William Smith and the Birth of the Geological Map

Tom Sharpe (Lyme Regis Museum and Cardiff University, former Curator of Palaeontology and Archives in Amgueddfa Cymru – National Museum Wales)

William Smith and the birth of the geological map

Geological maps are fundamental tools to a geologist. Displaying the distribution of different types and ages of rocks, they are the first step to understanding the geology of a place and key to the search for raw materials. Today, the whole of Britain has been mapped, largely through the work of the official agency, the British Geological Survey. But two hundred years ago, geology was a new science and the Survey was yet to be established. The industrial revolution was in full swing and the demand for coal, iron and limestone was huge. Landowners, keen to find coal on their properties, were being exploited by itinerant surveyors who, through greed and ignorance, persuaded them to fund searches where coal was never likely to be found.

William Smith, a surveyor from Oxfordshire, realised that a map showing where different rock layers - strata - came to the surface would be of value to both landowners and surveyors, not just for locating coal but also for agriculture, showing the different rocks and hence soils of different types. It would take him almost 15 years to complete.

Smith was born on 23 March 1769 in the Cotswold village of Churchill where his father was the blacksmith. He had a limited schooling but at the age of eighteen he was taken on as an apprentice surveyor in the practice of Edward Webb in Stow-on-the-Wold. He showed an aptitude for measurement and mathematics and an eye for the shape of the land. In 1791 Smith was sent to survey and value coal mines in the Somerset coalfield south of Bath, and two years later was appointed to survey the route for a new canal to transport coal from the mines.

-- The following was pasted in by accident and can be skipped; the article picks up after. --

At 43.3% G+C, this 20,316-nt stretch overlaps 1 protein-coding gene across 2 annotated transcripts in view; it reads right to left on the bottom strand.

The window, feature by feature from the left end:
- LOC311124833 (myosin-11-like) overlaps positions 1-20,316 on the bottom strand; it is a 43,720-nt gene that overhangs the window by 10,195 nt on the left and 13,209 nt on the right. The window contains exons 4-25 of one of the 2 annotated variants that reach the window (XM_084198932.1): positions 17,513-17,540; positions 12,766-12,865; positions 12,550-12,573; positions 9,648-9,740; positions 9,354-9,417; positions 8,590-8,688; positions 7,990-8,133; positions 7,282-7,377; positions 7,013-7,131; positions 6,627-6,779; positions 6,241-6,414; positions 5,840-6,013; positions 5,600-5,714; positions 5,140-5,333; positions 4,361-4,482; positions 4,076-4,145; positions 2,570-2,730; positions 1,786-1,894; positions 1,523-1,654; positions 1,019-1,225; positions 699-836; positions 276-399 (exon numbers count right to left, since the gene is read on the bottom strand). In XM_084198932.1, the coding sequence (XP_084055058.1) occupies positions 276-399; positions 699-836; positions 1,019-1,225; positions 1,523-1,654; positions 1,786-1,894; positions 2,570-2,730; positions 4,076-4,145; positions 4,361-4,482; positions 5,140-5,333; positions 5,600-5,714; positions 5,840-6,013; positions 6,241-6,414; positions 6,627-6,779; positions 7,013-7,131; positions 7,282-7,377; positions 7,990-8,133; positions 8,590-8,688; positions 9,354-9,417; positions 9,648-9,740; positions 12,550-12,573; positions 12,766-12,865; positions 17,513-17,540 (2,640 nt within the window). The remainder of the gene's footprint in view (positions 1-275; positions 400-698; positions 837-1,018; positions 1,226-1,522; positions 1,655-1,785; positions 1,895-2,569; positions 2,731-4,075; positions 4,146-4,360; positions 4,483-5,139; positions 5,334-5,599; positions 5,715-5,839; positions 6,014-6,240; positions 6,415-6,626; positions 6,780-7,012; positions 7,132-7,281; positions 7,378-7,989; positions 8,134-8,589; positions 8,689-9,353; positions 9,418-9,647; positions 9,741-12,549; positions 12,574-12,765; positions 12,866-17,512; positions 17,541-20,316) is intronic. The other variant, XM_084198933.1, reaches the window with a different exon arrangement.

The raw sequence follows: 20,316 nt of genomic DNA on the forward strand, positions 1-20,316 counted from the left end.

During the six years that Smith worked on the Somerset Coal Canal, he made two fundamental discoveries. The canal was to be constructed in two branches in adjacent valleys and Smith noticed that the sequence of rock layers was not only the same in each valley but that the layers were always tilted towards the southeast. During his travels around the country to examine other canal routes, Smith realised that the strata of southern England always occur in a regular order and all were tilted in the same direction. His other discovery was the realisation that certain fossils were associated with particular strata; this meant that he could use the fossils to identify where a layer of rock lay in the sequence of strata.

The practical application of these discoveries was immediately obvious to Smith. Coal occurs in association with grey mudstone rocks, but such rocks appear in several places in the sequence of strata, both far below and above the coal. Using fossils, Smith could identify which grey mudstones were part of the coal beds and which were not, and with his knowledge of the sequence of strata, Smith could construct a map showing where the different rocks were present at the surface and where coal could be found.

William Smith and the birth of the geological map